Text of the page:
Konstantin Stepanovich Melnikov (1890-1974)
Konstantin Melnikov was one of the outstanding architects of the Soviet avant-garde. His name belongs with those of the Vesnin brothers, Ginzburg, Ladovsky, Leonidov and Ilya Golosov, the colleagues with whom he had a great deal in common: all except Leonidov received their education before the revolution and partly at one and the same institute - the Moscow School for Painting, Sculpture and Architecture. Their training was academic in nature, strongly influenced by neo-classicism (the leading style of the time) and the so called "Russian style".
The Russian view of the classical heritage was a direct and "naturalistic" one; it had little in common with developments elsewhere. The main source of inspiration was the Russian neo-classical architecture of the 18th and 19th centuries, as well as that of the 16th century in Italy. Furthermore, the country's own classical tradition had a nationalist slant. Just how strong this school of architecture still was by 1916 is illustrated by the case of a group of students at the Moscow School for Painting, Sculpture and Architecture, who appealed to the school management to have "those brilliant representatives of the new orientation in Russian architecture" as teachers. These "brilliant representatives" were - among others - the classicists zholovsky, Fomin and Lyalevich. Melnikov completed his architecture studies at this school in 1917.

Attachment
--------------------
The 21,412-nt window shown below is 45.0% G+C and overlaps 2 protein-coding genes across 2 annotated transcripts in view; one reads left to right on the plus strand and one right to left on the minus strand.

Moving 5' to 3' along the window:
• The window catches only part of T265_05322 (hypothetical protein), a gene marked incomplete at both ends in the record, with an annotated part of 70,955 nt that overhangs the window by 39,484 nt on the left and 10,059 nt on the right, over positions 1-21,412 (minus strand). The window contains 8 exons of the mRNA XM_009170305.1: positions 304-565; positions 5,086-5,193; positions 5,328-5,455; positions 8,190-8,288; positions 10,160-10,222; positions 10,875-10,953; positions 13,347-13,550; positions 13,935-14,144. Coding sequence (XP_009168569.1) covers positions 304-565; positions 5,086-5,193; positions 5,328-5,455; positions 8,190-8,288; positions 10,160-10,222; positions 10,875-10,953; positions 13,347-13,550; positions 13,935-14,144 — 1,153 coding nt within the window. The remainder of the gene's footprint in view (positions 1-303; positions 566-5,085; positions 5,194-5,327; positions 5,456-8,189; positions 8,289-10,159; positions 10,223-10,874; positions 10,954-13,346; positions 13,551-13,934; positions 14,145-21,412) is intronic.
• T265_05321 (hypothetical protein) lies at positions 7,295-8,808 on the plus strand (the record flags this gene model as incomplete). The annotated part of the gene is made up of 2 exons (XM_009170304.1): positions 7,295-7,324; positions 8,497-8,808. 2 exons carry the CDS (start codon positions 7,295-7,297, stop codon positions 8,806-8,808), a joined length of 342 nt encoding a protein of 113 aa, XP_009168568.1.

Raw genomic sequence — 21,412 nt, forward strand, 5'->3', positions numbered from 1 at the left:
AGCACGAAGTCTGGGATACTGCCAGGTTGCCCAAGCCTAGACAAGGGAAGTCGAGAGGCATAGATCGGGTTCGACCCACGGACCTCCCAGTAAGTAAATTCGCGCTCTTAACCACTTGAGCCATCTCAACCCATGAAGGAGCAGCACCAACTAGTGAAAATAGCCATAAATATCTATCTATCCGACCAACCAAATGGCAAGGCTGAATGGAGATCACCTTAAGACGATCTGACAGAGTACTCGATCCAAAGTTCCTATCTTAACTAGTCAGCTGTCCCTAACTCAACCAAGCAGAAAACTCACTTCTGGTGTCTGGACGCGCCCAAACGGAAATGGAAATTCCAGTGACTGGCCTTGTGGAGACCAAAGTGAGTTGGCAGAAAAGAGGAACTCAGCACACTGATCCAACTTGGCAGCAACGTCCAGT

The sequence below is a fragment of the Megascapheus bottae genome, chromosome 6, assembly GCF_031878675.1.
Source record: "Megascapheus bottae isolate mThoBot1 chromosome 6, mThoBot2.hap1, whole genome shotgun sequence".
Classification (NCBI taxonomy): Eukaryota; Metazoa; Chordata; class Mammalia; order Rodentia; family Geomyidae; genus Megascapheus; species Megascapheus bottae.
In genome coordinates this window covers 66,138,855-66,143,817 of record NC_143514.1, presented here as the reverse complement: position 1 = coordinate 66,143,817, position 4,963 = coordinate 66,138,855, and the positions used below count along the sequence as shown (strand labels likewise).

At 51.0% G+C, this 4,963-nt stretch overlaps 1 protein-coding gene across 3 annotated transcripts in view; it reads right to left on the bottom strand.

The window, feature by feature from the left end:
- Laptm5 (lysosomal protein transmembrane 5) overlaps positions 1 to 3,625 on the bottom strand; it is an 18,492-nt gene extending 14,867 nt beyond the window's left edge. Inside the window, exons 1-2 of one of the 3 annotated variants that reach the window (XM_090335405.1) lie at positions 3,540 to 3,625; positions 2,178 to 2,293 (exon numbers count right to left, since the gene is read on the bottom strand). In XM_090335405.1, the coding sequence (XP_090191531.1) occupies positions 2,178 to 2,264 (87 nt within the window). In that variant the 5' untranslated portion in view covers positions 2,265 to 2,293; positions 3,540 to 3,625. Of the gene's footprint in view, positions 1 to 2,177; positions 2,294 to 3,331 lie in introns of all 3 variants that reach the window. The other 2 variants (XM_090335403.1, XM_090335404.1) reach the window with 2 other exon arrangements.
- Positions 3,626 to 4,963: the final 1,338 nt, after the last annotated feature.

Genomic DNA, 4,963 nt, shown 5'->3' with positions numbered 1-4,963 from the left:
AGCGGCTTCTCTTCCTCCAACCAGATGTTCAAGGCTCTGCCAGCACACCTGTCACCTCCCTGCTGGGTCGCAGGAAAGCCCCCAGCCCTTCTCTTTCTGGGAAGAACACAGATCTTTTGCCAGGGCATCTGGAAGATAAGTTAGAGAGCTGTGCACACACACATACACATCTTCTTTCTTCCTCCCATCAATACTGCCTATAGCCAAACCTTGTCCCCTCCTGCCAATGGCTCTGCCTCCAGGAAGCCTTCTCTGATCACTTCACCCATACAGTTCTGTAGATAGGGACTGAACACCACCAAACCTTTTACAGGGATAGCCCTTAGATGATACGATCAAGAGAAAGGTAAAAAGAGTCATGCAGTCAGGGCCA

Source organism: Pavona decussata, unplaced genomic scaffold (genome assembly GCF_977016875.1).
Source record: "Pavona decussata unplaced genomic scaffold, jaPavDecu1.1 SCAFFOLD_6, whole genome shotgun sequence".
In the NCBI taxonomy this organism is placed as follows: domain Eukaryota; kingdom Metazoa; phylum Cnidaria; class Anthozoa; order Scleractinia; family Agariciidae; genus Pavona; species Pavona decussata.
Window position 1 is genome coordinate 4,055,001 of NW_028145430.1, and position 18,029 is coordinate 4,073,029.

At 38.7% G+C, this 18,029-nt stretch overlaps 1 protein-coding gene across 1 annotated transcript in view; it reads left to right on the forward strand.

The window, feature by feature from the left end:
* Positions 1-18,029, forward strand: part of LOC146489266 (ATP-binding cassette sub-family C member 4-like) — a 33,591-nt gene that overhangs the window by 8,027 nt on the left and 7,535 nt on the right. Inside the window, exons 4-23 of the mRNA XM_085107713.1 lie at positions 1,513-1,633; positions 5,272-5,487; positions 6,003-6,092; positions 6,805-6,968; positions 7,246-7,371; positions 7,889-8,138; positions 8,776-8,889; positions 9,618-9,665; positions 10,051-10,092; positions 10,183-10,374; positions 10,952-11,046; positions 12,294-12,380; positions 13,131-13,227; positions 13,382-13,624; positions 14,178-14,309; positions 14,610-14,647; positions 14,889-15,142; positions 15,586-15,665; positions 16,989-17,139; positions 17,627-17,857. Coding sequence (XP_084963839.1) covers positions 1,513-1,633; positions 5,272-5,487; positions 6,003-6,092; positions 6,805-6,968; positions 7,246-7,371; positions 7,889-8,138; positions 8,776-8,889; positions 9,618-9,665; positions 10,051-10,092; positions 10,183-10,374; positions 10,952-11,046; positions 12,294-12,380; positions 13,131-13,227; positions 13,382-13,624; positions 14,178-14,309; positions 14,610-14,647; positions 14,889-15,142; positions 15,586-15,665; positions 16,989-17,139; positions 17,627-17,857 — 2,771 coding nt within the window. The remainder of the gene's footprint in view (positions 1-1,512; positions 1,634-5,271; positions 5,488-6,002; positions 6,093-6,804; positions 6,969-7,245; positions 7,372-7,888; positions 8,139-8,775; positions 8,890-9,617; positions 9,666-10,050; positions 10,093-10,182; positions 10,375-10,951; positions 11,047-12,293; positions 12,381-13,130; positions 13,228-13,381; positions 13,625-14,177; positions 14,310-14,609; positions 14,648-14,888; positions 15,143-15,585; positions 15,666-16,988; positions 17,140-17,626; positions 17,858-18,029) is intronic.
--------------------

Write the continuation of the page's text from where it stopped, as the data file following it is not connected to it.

It is therefore hardly surprising that the first impulses for architectural innovation after 1917 came from the realm of the visual arts. Kazimir Malevich's suprematism and Tatlin's and Rodchenko's constructivism were unambiguous examples of a new art that had broken with all tradition. For many artists the suprematism in the years 1915-1920 was a transition period in their further development. This also applied to Alexander Vesnin, who in this period was involved in painting and decor design.
Melnikov made his first move in a new direction in 1919. In February a competition was held for the crematoriums in Moscow and St.Petersburg. As far as we know, all entries started from a historical principle. Melnikov took part in the Moscow competition, where one of the conditions was that the existing church foundations had to be taken into account. This condition entailed the ground plan of a basilica, but by fitting the structure with a glass entrance hall and a transparent tower, Melnikov gave it a more modern aspect. By doing this, Melnikov for the first time abandoned classicism,but he was not yet totally sure of his ground. The project for the Alekseyev Psychiatric Hospital in Moscow again conformed to the valid, traditional standards, while the designs for single-family houses are not far removed from the expressionist architecture which was suppported by the Committee in charge of solving the problem of a synthesis of architecture and sculpture.